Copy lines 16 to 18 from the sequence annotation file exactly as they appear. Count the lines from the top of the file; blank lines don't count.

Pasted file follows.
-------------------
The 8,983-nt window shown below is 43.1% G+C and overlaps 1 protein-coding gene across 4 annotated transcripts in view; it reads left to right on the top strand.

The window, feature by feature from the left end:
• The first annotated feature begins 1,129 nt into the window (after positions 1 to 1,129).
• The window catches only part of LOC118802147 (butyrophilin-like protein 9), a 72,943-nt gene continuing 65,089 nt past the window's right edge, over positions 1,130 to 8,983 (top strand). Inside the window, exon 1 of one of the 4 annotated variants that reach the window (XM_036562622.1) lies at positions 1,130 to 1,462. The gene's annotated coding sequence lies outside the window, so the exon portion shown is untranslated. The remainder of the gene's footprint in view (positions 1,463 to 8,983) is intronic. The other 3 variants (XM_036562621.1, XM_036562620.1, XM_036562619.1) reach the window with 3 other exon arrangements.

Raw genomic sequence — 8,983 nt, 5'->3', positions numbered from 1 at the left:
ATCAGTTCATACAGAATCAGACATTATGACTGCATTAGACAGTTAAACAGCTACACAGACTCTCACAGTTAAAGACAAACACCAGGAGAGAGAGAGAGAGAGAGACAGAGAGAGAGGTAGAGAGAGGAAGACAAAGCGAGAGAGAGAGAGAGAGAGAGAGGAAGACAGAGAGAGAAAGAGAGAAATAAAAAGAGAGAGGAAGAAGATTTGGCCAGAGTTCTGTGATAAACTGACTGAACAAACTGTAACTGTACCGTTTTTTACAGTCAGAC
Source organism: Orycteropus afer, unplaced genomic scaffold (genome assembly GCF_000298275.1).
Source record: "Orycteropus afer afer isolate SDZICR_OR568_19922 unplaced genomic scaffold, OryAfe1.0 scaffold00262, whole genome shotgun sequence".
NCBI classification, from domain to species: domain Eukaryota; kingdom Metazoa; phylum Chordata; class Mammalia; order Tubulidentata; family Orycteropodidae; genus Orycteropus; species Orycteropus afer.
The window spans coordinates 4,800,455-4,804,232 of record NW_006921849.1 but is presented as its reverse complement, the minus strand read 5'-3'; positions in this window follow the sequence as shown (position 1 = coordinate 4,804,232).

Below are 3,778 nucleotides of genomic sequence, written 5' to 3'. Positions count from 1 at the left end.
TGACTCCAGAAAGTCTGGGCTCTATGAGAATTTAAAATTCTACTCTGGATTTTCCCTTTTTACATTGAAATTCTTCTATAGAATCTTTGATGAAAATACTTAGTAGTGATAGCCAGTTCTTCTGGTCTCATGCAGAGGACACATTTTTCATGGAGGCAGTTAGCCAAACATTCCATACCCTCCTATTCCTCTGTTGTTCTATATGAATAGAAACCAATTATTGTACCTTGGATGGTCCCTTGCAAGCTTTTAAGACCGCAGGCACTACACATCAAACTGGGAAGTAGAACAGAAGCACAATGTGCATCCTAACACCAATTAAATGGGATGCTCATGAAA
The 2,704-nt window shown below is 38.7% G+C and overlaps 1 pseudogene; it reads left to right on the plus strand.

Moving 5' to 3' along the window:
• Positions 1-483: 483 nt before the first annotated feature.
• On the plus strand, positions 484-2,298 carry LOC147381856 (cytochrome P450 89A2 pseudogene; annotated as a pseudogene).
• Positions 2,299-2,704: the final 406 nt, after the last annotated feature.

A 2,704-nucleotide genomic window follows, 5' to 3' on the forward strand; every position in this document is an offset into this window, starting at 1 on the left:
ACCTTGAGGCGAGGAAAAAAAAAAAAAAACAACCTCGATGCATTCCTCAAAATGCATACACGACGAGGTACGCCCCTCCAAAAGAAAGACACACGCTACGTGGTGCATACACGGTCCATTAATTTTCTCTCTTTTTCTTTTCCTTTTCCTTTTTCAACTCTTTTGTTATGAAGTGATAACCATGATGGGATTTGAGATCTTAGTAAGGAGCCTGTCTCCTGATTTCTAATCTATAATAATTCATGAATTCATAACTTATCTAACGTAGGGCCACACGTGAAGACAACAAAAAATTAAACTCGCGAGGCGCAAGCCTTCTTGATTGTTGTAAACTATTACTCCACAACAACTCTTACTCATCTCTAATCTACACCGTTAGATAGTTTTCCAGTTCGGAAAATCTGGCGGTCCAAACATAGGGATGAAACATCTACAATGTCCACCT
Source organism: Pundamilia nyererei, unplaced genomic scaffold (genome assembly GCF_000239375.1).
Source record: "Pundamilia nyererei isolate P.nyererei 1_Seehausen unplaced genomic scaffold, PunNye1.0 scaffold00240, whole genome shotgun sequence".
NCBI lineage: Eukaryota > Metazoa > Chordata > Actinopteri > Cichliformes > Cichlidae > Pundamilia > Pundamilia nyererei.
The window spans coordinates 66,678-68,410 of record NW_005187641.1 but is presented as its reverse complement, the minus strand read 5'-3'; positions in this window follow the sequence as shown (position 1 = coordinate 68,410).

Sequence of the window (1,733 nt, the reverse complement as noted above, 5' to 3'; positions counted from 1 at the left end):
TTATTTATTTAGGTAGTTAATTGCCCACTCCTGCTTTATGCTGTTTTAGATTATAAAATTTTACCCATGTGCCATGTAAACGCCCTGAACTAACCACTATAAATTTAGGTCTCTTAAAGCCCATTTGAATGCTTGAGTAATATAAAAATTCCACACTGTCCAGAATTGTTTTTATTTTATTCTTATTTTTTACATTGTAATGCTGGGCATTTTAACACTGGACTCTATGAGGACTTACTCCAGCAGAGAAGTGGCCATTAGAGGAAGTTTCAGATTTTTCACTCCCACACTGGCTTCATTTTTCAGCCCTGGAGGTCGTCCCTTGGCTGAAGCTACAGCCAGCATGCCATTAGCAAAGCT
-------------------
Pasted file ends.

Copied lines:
• On the plus strand, positions 484-2,298 carry LOC147381856 (cytochrome P450 89A2 pseudogene; annotated as a pseudogene).
• Positions 2,299-2,704: the final 406 nt, after the last annotated feature.

A 2,704-nucleotide genomic window follows, 5' to 3' on the forward strand; every position in this document is an offset into this window, starting at 1 on the left: